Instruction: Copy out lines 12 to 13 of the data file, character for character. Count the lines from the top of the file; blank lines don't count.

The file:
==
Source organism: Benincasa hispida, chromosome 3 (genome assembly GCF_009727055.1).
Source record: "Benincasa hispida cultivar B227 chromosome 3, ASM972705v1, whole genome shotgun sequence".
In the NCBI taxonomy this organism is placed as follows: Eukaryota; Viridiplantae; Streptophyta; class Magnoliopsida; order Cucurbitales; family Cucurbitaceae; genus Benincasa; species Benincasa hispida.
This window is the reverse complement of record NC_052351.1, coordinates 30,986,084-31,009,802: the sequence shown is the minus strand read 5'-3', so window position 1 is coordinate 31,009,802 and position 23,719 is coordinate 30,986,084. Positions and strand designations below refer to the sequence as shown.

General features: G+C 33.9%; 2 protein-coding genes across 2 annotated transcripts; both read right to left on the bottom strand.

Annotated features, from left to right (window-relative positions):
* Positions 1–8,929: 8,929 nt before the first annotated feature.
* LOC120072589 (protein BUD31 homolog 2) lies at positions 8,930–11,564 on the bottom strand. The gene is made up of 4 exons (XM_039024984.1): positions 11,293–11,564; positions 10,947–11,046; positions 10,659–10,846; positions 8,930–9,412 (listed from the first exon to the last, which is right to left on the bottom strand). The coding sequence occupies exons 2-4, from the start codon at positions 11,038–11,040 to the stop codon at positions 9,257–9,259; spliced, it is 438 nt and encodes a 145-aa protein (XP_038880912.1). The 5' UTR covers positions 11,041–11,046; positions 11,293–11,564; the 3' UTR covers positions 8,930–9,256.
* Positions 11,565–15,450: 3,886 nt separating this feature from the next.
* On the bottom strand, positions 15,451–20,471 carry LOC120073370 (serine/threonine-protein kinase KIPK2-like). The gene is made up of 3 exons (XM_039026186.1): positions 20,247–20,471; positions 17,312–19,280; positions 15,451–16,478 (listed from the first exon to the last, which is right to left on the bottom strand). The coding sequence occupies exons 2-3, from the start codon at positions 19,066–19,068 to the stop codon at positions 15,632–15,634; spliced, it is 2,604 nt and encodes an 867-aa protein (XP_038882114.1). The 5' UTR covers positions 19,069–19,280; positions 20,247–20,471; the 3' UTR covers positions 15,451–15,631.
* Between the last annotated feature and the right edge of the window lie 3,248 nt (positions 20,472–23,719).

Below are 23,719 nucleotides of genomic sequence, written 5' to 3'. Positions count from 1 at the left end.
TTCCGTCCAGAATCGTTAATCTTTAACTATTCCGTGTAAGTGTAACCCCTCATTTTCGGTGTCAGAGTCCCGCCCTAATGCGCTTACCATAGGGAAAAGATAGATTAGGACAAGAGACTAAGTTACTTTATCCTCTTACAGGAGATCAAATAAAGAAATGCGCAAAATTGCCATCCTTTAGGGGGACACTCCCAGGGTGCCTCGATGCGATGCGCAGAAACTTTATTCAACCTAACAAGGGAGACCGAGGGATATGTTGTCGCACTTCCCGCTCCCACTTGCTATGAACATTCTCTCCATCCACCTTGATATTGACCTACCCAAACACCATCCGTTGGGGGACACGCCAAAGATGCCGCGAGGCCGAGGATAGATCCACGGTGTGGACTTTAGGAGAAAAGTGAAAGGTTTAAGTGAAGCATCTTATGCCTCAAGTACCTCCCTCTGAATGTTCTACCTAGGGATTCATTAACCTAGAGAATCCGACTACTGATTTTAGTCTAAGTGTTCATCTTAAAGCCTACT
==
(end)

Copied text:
Below are 23,719 nucleotides of genomic sequence, written 5' to 3'. Positions count from 1 at the left end.
TTCCGTCCAGAATCGTTAATCTTTAACTATTCCGTGTAAGTGTAACCCCTCATTTTCGGTGTCAGAGTCCCGCCCTAATGCGCTTACCATAGGGAAAAGATAGATTAGGACAAGAGACTAAGTTACTTTATCCTCTTACAGGAGATCAAATAAAGAAATGCGCAAAATTGCCATCCTTTAGGGGGACACTCCCAGGGTGCCTCGATGCGATGCGCAGAAACTTTATTCAACCTAACAAGGGAGACCGAGGGATATGTTGTCGCACTTCCCGCTCCCACTTGCTATGAACATTCTCTCCATCCACCTTGATATTGACCTACCCAAACACCATCCGTTGGGGGACACGCCAAAGATGCCGCGAGGCCGAGGATAGATCCACGGTGTGGACTTTAGGAGAAAAGTGAAAGGTTTAAGTGAAGCATCTTATGCCTCAAGTACCTCCCTCTGAATGTTCTACCTAGGGATTCATTAACCTAGAGAATCCGACTACTGATTTTAGTCTAAGTGTTCATCTTAAAGCCTACT